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Meet Joe Black(1998)
Bill Parrish (Anthony Hopkins) has it all - success, wealth and power. Days before his sixtieth birthday, he receives a visit from a mysterious stranger, Joe Black (Brad Pitt), who soon reveals himself as Death. In exchange for extra time, Bill agrees to serve as Joe's earthly guide. But will he regret his choice when Joe unexpectedly falls in love with Bill's beautiful daughter Susan (Claire Forlani)?
For more about Meet Joe Black and the Meet Joe Black Blu-ray release, see Meet Joe Black Blu-ray Review published by Kenneth Brown on April 27, 2012 where this Blu-ray release scored 3.5 out of 5.
Starring: Brad Pitt, Anthony Hopkins, Claire Forlani, Jake Weber, Marcia Gay Harden, Jeffrey Tambor
Director: Martin Brest
» See full cast & crew
Meet Joe Black Blu-ray Review
"To make the journey and not fall deeply in love, well, you haven't lived a life at all."
Reviewed by Kenneth Brown, April 27, 2012
I'll go to my grave defending Meet Joe Black, and I've never seen fit to apologize for it. There are movies that move us, all of us, and take us to places we've never been; journeys of the heart and imagination that pave the way to breathtaking worlds, startling ideas, and rousing visions. I'll be the first to admit Meet Joe Black is not one of those films. Director Martin Brest's divisive, critically panned box office bomb is most notable for a very young Brad Pitt's impish turn as one of the oldest creatures in creation: Death. Most, though, were more than anxious to declare it DOA: Three hours?! It's too long! Too slow! Nothing happens! It's pretentious! Get on with it already! Bah, I say. Bah. There are indeed movies that move us. All of us. But there are also movies that only move some of us, perhaps no more than a few. So rather than bend to consensus, rather than bow my head and cry pardon, I have something of a love letter to pen. And it starts like this...
Contrary to the criticism some have leveled, Pitt's performance is a suitably dark dervish of reticent restraint, childlike wonder and bottled supernatural menace. But it isn't Pitt's blithely brooding manifestation of Death that steals scene after scene, it's Anthony Hopkins' William Parish, the stoic but kindly billionaire who begins having severe chest pains in the days leading up to his 65th birthday. When Death first arrives in the flesh (well, in the flesh of a recently deceased young man whose body he's commandeered), he offers Parish a proposal the old man can hardly refuse: entertain Death and continue breathing on borrowed time, or decline and die of the fatal heart attack brewing in his chest. The only rule? Bill isn't allowed to tell anyone who, or rather what, his new friend is. Parish isn't thrilled with the opportunity or the ultimatum, but he agrees, if only to earn enough time to tend to a crucial business merger and to say his goodbyes to his daughters, Allison (Marcia Gay Harden) and Susan (Claire Forlani). Death, dubbed Joe Black by Parish, joins his new host for family dinners, follows Bill to work, and even starts wandering off on his own, discovering the joys of life, companionship and... peanut butter. But something other than life piques Joe's curiosity. Something else catches his eye. Something Bill isn't happy to see Joe growing so fond of: Susan.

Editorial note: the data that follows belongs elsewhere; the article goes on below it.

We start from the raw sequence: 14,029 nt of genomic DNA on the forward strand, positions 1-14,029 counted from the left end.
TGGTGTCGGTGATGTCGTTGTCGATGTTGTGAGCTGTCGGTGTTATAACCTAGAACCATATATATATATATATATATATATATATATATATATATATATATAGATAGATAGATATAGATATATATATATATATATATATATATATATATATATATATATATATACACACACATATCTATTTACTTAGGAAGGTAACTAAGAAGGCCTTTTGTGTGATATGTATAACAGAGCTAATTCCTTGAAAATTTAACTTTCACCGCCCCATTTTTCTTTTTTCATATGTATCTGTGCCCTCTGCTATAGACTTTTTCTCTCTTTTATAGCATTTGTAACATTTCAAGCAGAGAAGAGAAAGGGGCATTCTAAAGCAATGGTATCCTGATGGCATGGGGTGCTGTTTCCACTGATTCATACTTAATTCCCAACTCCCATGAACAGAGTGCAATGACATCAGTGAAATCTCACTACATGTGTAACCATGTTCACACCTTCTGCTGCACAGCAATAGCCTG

The drama and romance that unfolds does so slowly but grandly, as if William's every breath and Susan's every happiness depended on it, and it's a testament to Brest's best efforts that, even at three hours long, the story doesn't lurch to a halt or claw its way toward the end credits. There's something innately good and intensely likable about most everyone we meet -- even Joe, who sometimes behaves like an impetuous child, and Bill, the warmest, wisest, most fatherly billionaire and media mogul Hollywood has ever given us -- and the film retains both a fairy tale quality and dose of overtly poetic humanism, despite its spiritual and supernatural trappings. Brest shoots with purpose and sets a steady pace too, however slow, and nary a scene goes by that doesn't cultivate the strained friendship that develops between Death and Parish or the romance that blossoms between Joe and Susan. The supporting actors -- among them Jake Weber as Bill's second in command and Susan's jealous boyfriend, Jeffrey Tambor as Allison's naive but dutiful husband, and Lois Kelly-Miller as a sweet old Jamaican woman Joe visits in the hospital -- follow Hopkins and Pitt to hell and back as well, and only Harden, whose weepiness grows a tad tiresome, and Forlani, stiff and wooden throughout the first act, have trouble landing their dialogue and sparring with the film's leading men.